Leave it to the Brits to produce a company with a fun and silly a name as Big Potato Games. Founded six years ago in East London, Big Potato has made it their mission to make game night as fun as it possibly can be. All of their party games (and they’ve produced over 40 by now) are designed to be easy to play, quick to learn, and, most importantly, fun as heck.
They carry a full range of games, from those aimed at the kiddies to the saucier adult games you can play after you’ve had a few. At GenCon they had their full catalog of party games on display, but their big release was Blockbuster, one of our most anticipated releases at GenCon and one of the most buzzed about games on the con floor. This was helped, no doubt, by their fairly accurate mock up of an old-school Blockbuster video store, complete with desk, computer, overpriced snacks, and original VHS tapes donated by Big Potato fans from all over the world (they weren’t quite able to get the sticky floors or popcorn smell down). They even tracked down original employee nametags on Ebay (which probably cost more than it did to license the Blockbuster name from Dish).
But the nostalgia trip was just the tip of the iceberg for Big Potato, and I was lucky enough to have the effervescent Massimo, clad in his Blockbuster polo and trucker hat, giving me a tour of the booth and showing me all the newest games coming from Big Potato (plus an exclusive sneak peek at an upcoming release)
Retail: £20.00 ($24.50)
Beginning under a different title and look, Blockbuster: The Game came about thanks to a stroke of genius and a bit of nostalgia for the video stores of so many people’s youths. The game is meant for anyone who has seen a movie, not just Johnny Film-Snob who’s memorized IMDB. The game itself is a pretty simple mix of charades and trivia. To decide who goes first, the teams will draw a card that gives them a type of movie i.e. movies with dogs. Then the players will go back and forth naming movies that fit that topic, hitting the buzzer to reset the 15 second clock. If a team can’t get it in time, they lose Part One and the winning team gets to go first. In Part Two, one member of a team will be acting out, quoting, or describing (in only one word) as many movies as they can before time runs out. The winner is the team to collect a film in every genre (there’s 200 movies in total).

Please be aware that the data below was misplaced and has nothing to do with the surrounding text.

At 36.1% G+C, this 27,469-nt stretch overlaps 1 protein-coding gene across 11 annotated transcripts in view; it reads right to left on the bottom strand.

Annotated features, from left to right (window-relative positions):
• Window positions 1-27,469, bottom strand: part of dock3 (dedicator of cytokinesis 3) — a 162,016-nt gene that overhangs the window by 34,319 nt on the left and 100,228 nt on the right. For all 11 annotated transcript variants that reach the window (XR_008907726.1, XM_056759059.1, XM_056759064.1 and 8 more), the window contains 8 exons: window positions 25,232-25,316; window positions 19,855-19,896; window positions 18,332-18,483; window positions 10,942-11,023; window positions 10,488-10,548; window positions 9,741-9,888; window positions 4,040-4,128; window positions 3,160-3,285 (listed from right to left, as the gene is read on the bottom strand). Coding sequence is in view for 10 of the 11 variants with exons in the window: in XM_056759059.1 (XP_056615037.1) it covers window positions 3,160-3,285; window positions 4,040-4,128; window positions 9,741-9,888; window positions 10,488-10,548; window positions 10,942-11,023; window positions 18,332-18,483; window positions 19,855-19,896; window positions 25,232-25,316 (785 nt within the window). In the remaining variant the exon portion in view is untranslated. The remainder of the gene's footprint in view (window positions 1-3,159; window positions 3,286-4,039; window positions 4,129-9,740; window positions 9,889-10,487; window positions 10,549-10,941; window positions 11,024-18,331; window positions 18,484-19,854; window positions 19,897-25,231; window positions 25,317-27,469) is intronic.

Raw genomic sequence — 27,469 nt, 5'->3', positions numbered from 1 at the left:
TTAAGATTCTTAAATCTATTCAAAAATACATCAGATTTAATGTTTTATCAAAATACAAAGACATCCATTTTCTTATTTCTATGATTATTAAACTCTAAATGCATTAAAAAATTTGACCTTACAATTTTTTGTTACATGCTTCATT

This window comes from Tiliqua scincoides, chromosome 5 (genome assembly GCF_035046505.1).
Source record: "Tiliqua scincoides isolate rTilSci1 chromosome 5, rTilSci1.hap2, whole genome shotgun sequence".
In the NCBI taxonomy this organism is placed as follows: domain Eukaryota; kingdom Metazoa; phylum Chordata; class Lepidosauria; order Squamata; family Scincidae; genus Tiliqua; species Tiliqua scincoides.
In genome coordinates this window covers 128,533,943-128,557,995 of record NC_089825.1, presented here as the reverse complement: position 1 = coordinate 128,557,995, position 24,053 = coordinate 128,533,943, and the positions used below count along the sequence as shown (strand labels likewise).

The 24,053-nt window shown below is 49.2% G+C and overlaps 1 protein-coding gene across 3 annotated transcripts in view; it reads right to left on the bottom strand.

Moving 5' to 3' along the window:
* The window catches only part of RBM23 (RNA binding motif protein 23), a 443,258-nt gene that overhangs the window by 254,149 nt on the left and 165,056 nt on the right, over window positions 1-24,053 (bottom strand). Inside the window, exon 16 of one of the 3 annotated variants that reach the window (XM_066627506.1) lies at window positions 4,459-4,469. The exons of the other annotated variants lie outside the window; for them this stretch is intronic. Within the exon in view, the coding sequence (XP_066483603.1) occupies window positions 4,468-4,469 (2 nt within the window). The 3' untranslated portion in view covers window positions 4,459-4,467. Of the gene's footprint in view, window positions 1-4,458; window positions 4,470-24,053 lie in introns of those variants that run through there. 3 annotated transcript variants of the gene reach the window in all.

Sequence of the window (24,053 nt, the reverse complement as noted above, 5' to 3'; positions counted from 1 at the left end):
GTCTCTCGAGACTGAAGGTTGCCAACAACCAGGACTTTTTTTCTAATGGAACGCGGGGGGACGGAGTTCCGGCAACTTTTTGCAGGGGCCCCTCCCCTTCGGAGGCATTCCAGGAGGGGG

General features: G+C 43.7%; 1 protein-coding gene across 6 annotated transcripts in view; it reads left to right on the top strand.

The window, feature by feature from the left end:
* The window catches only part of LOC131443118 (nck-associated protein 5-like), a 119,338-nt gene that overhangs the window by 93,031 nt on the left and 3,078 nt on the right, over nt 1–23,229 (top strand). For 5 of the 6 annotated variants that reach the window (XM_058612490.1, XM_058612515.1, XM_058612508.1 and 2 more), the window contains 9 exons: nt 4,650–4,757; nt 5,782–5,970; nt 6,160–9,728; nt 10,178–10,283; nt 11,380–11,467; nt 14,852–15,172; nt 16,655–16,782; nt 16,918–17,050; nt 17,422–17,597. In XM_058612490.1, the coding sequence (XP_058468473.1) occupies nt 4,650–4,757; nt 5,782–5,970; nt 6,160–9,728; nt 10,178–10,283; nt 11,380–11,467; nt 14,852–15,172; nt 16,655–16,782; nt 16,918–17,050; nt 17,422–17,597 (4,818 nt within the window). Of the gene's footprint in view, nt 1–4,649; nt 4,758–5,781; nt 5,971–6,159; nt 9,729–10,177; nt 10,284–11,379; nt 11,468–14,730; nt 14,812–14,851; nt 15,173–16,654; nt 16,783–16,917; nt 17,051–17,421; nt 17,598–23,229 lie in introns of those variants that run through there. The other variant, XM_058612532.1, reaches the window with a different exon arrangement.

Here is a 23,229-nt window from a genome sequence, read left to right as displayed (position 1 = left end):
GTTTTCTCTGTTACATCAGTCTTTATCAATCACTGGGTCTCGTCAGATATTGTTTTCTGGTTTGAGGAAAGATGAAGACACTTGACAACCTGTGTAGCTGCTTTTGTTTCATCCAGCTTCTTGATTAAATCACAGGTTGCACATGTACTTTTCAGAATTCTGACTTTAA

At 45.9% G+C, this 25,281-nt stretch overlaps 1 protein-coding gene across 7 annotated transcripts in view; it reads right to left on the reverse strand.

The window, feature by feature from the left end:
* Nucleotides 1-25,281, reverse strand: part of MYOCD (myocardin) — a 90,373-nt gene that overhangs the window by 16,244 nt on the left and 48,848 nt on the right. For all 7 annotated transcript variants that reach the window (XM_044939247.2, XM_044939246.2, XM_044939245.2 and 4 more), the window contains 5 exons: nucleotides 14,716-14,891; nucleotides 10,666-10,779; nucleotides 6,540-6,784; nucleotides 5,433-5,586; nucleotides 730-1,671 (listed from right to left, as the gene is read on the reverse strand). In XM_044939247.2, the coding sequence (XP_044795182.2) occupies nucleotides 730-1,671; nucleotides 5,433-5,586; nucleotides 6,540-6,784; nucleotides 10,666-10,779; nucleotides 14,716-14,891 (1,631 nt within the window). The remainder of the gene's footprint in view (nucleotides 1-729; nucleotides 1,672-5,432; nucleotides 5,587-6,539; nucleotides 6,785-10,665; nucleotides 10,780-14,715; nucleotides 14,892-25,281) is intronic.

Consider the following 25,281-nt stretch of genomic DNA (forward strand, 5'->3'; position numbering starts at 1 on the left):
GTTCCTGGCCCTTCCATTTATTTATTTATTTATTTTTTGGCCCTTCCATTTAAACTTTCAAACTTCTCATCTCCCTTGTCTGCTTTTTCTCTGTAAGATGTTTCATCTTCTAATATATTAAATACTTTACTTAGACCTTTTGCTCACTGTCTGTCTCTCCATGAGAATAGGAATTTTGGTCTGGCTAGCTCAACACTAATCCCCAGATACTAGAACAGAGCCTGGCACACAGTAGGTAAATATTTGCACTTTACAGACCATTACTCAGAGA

The big draw here is, obviously, the presentation. The game board is meant to resemble an old Blockbuster parking lot, complete with big glowing sign in the middle. The box is also the exact size and shape of one of their old plastic clamshell cases. And I mean that. They even have that lovely crisp snap when they open up, and there’s a faux VHS card on top to double down on the illusion. There was quite a bit of love put into the visual design of this game, and it’s sure to be a big nostalgia hit for anybody who can still remember the heyday of the video rental.
Retail: £20.00 ($24.50)
Possibly one of the most unique party games I’ve EVER seen, Don’t Get Got is a game you play while you play other games. Or you can play it during movie night, a study session, or Aunt Hortense’s fancy dinner party (won’t she be steamed!). Each player begins the game by receiving five “secret missions,” and you have to complete three of them to win the game. This includes stuff like putting cards in odd places, stealing objects, getting another player to say something, etc. If someone catches you mid-mission, you have to mark that mission failed and move on to the next one. The game has no time limit, ending only when someone has won.
You can pick up Don’t Get Got on Amazon